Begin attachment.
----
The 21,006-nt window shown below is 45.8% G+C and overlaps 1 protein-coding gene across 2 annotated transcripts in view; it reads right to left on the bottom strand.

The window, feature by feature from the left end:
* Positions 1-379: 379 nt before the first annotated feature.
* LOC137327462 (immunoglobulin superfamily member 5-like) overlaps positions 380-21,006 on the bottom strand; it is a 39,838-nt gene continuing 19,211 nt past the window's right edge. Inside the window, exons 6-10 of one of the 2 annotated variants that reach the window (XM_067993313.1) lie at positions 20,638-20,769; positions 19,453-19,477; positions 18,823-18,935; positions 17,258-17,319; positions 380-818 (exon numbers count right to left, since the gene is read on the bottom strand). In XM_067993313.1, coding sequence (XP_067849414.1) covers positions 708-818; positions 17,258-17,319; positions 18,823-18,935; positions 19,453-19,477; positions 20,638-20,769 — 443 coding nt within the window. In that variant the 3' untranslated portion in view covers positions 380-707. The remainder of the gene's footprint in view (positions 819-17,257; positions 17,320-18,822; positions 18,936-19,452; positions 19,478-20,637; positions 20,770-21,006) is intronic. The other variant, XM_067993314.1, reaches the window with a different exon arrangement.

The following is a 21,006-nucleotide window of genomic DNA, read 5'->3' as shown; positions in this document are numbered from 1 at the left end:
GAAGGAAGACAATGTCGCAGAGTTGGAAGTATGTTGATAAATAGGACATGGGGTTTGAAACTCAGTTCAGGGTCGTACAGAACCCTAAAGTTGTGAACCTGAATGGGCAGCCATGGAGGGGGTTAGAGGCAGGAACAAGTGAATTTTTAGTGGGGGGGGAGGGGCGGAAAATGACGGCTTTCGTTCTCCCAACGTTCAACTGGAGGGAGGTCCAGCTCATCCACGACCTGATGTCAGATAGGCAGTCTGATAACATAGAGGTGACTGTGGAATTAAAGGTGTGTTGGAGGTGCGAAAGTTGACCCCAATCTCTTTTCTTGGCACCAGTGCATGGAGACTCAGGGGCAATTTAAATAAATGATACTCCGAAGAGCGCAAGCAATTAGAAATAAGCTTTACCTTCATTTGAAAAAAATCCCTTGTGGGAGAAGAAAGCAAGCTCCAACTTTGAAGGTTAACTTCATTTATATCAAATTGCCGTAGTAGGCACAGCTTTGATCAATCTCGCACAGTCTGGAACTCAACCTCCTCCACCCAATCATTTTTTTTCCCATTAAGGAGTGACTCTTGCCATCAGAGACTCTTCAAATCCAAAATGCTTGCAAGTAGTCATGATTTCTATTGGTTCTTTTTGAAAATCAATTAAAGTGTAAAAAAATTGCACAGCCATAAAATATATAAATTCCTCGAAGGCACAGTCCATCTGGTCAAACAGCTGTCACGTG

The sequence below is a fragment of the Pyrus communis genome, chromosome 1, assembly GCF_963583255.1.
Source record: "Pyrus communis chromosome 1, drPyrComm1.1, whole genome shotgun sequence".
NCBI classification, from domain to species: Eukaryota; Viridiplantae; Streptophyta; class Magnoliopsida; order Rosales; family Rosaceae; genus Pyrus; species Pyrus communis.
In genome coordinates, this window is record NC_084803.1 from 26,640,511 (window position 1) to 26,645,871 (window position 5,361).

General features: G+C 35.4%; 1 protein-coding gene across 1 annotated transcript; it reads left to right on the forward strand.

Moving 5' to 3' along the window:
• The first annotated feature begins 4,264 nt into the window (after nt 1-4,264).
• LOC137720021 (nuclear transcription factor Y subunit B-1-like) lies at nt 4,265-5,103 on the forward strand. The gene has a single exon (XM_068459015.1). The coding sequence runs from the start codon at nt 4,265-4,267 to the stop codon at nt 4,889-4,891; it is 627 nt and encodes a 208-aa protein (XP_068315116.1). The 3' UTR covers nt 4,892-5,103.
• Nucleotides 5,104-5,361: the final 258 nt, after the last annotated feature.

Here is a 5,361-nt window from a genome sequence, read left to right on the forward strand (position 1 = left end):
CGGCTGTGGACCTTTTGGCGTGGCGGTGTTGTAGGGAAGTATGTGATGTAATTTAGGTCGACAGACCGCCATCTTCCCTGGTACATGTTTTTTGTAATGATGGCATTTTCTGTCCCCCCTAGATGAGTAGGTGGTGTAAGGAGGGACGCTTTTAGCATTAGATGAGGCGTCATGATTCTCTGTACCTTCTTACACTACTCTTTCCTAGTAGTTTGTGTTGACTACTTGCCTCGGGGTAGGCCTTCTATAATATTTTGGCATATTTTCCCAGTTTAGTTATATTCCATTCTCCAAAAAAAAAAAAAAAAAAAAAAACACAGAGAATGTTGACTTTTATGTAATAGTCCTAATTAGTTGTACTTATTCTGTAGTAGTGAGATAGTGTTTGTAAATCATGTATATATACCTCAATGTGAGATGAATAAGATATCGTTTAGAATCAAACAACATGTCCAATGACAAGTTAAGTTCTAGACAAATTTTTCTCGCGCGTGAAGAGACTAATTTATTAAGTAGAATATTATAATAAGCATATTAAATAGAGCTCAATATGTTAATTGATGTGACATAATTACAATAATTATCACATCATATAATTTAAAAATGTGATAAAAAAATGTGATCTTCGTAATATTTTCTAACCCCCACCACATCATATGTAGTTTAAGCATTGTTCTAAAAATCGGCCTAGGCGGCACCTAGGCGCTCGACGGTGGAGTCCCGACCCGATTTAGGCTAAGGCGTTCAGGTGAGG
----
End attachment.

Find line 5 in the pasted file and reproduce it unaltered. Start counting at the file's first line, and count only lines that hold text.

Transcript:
The following is a 21,006-nucleotide window of genomic DNA, read 5'->3' as shown; positions in this document are numbered from 1 at the left end: